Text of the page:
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Hello guys, hope you are at good state of health . Actually I’m confused b/w Copy Constructor and Overloaded Assignment Operator ..

I’ve written something, where copy constructor worked well
But Why Not The Assignment Operator . :?


C++
class OList {
public: 
	OList(){
	
		MaxSize = 0;
		listArray = NULL;
		cout << "Def -> constructor\n";
		if (listArray == NULL) throw OUT_OF_MEMORY;
		mSize = 0;
	}
	OList(int size);  		    
	~OList () {delete [] listArray;}; 
	bool isFull() {return mSize == MaxSize;}
	bool isEmpty() {return mSize == 0; }
	int  length();
	bool remove(int value); // ??
	void insert(const int value);		 
	bool isPresent(const int value);
	const OList &operator =(const OList &rhs); //Assignment Operator.. !!
	OList(const OList &cpy);  //Copy constructor .. 

private:
	int MaxSize;	  // max List size
	int *listArray;	 // array to store the data
	int mSize;	// no. of elements in the List
	
	int search(const int value);
	// serach is to be invoked through the iterator can also be used in the remove method
	int getData(int i);
	void setData(int i, int data);
	bool removeAt (int index);
//	bool removeAt1 (int index);
};


-> Copy Constructor
C++
OList::OList(const OList &cpy)
{
	cout << "COPy CONSTRUCTOR CALLED !! " << "\n\n";

	MaxSize = cpy.MaxSize;
	mSize = cpy.mSize;
	listArray = new int[MaxSize];
		// check for NULL
		if (listArray == NULL) throw OUT_OF_MEMORY;
		mSize = 0;
		for (int i = 0; i < MaxSize; i++)
			listArray[i] = cpy.listArray[i];
}


-> Overloaded Assignment Operator
C++
const OList& OList::operator=(const OList &rhs) 
{
	if (this != &rhs)
	{
		delete [] listArray;
		MaxSize = rhs.MaxSize;
		mSize = rhs.mSize;
		listArray = new int[MaxSize];
		// check for NULL
		if (listArray == NULL) throw OUT_OF_MEMORY;
		mSize = 0;
		for (int i = 0; i < MaxSize; i++)
			listArray[i] = rhs.listArray[i];
	}
	return *this;

	cout << " Assignment Operator Called. !! " << "\n\n";
}


-> Main ()
C++
int main() {
//	int data;

	OList myList(5);
	OList weed(myList); // Copy Constructor Called .. 

	// how to invake Assignment Operator :?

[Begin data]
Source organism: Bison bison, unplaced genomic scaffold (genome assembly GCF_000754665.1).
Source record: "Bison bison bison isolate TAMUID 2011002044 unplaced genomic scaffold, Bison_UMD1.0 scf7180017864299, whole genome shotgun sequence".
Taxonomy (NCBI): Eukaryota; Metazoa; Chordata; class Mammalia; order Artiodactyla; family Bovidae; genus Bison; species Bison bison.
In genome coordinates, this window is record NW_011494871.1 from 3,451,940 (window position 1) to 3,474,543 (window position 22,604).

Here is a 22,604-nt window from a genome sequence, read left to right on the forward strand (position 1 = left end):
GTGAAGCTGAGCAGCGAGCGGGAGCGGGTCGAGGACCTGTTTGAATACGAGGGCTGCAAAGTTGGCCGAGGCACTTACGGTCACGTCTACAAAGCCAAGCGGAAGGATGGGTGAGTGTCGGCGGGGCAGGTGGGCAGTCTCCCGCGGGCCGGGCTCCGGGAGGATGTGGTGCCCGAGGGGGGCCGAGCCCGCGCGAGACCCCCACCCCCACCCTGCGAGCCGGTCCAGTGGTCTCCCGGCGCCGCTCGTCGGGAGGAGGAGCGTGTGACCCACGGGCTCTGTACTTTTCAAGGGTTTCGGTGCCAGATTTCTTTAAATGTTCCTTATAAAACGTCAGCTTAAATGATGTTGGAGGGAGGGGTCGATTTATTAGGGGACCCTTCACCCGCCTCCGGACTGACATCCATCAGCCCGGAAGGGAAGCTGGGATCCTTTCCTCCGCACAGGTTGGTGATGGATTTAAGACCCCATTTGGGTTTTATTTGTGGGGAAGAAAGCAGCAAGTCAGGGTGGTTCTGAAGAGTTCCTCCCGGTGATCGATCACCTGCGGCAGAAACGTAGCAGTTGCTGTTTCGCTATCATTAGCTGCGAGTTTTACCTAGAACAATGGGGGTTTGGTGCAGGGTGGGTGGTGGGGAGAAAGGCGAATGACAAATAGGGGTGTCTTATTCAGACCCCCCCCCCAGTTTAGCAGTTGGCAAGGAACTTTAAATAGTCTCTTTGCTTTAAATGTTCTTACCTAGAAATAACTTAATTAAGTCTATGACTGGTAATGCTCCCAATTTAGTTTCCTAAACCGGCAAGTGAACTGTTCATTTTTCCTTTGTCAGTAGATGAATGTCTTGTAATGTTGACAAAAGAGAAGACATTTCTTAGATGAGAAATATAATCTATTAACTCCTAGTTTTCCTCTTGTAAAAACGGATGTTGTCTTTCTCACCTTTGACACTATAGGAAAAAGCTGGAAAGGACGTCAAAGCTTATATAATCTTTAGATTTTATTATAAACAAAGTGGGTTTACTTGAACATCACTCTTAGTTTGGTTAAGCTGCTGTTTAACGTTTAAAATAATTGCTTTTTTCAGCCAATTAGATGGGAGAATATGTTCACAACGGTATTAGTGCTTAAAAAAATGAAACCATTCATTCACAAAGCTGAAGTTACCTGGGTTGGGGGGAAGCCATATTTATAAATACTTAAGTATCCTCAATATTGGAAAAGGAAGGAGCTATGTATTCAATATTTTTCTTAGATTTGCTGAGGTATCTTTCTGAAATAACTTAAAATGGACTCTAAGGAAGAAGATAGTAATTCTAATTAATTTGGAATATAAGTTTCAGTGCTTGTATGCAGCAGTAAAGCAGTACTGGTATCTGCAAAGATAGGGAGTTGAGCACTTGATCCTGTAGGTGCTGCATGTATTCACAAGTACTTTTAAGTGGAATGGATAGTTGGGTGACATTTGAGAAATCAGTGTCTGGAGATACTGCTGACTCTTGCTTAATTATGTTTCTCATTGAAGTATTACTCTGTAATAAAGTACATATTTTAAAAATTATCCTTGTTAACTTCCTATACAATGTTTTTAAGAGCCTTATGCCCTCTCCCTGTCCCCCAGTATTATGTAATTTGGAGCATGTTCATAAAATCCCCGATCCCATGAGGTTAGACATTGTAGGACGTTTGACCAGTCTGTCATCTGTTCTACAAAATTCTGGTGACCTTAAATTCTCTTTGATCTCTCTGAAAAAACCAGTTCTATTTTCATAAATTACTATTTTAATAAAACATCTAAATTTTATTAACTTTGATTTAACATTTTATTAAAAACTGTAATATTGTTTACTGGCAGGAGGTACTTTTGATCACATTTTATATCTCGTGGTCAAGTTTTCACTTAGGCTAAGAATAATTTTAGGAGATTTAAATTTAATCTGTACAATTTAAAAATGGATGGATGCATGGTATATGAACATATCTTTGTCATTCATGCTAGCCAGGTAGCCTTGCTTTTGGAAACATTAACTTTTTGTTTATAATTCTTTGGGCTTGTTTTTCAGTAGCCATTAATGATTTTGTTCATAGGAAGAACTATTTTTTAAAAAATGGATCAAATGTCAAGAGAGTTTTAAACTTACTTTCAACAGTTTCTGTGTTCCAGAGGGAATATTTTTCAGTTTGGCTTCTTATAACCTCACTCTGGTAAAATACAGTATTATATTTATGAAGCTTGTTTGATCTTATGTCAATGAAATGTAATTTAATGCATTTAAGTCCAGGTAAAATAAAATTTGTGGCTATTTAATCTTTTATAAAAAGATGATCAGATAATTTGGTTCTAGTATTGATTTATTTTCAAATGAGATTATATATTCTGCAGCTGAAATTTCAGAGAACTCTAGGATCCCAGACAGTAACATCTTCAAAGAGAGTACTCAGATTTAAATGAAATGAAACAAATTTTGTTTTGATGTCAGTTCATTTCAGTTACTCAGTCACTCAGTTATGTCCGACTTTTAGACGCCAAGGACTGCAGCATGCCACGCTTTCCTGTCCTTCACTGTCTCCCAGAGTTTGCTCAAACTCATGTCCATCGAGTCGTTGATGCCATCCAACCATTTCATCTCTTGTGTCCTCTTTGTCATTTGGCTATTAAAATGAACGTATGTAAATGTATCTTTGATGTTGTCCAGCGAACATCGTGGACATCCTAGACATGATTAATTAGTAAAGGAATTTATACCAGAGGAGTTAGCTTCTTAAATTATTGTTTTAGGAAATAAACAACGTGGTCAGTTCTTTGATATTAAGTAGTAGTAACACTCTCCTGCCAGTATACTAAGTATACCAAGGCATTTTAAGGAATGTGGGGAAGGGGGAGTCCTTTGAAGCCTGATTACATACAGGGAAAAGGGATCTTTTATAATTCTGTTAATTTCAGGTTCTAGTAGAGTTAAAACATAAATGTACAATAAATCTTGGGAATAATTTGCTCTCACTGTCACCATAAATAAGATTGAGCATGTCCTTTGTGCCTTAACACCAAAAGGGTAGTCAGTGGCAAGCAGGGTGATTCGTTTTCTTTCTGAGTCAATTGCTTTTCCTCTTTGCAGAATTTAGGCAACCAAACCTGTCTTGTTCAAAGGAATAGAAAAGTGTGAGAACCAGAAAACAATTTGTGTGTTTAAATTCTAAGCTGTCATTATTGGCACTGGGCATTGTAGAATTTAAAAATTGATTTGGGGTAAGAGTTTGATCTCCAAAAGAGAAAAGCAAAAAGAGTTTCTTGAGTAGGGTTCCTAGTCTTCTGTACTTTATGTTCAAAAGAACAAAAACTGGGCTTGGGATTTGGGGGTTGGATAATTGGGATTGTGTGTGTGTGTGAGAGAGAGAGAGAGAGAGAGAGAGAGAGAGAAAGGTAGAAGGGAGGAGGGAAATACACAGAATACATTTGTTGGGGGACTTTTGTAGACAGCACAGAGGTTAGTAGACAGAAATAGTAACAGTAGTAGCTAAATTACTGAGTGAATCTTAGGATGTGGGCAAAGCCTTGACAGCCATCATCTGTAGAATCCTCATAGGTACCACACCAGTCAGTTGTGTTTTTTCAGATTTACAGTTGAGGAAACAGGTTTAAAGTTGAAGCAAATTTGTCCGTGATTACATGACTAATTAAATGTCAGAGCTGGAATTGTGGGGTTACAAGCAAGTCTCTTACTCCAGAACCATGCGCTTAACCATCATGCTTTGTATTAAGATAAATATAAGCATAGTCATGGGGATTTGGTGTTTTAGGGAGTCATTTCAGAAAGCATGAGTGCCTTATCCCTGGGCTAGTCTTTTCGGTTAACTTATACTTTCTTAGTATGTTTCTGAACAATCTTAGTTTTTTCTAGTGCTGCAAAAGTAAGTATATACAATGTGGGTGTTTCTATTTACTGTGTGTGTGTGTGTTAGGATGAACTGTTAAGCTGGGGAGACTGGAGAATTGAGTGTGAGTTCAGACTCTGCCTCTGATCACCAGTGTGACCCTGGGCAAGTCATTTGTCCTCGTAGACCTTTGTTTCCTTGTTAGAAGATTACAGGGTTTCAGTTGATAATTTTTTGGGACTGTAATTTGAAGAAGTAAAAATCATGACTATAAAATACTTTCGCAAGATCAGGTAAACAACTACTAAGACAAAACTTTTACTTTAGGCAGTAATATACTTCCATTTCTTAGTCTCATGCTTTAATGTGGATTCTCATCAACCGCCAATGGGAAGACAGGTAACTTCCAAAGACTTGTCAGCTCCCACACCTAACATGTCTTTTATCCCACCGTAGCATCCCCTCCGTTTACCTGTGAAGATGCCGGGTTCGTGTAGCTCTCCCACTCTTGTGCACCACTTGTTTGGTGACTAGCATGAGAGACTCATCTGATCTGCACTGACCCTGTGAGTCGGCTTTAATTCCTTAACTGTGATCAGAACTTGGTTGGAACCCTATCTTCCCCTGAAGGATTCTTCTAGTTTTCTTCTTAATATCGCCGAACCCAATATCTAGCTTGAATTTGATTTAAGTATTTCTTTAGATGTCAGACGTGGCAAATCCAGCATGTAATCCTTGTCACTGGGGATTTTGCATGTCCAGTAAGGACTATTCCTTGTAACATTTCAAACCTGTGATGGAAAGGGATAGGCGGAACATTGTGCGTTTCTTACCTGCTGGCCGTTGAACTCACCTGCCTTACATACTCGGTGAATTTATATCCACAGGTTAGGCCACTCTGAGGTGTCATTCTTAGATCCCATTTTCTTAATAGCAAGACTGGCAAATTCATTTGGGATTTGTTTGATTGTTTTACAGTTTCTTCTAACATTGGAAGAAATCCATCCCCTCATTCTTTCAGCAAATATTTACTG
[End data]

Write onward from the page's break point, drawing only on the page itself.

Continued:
OList test = myList; // Again Copy Constructor Called .. W H Y ?!


return 0;
}


Thanks For Your Consideration Sir .. :)
Posted
Updated 20-Sep-14 12:47pm
v2
Comments
Philippe Mori 23-Sep-14 20:43pm    
By the way, in your case, for exception safety, you should uses RAII for your assignement operator.

THat is you should create a temporary object using copy constructor and then swap variables between the temporary object and current object.

The statement as a whole is an initialization, therefore the only methods being considered are constructors.

See http://www.gotw.ca/gotw/001.htm[^] for a discussion of the various ways how variables may be initialzed.

Consequently, if you deliberaty want to invoke the assignment operator, you have to separate the object construction from the assignment as suggested in solution 1.
 
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I believe the compiler is doing a bit of optimisation for you, rather than calling the default constructor on test and the calling the assignment operator, it just calls the copy constructor.
If you had
OList MyList(5);
OList MyOtherList;
MyOtherList = MyList;

where the OList had already been constructed, then the assignment operator would be called.
 
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Comments
Usman Hunjra 21-Sep-14 6:36am    
Thank you Sir .. :)
Stefan_Lang 23-Sep-14 7:49am    
Actually, no - it is not an optimization, it is what the C/C++ standard states: the equal sign in this case is not an assignment but one of the ways to initialize an object.

This distinction is important, because an optimization is optional, and it is important for the programmer to know when the assignment operator is called, and when the copy constructor!
Philippe Mori 23-Sep-14 20:36pm    
Even though the copy construction is optimized out, it must be accessible so if the copy constructor is private, the compiler would complain for the initialization of test variable.

This content, along with any associated source code and files, is licensed under The Code Project Open License (CPOL)



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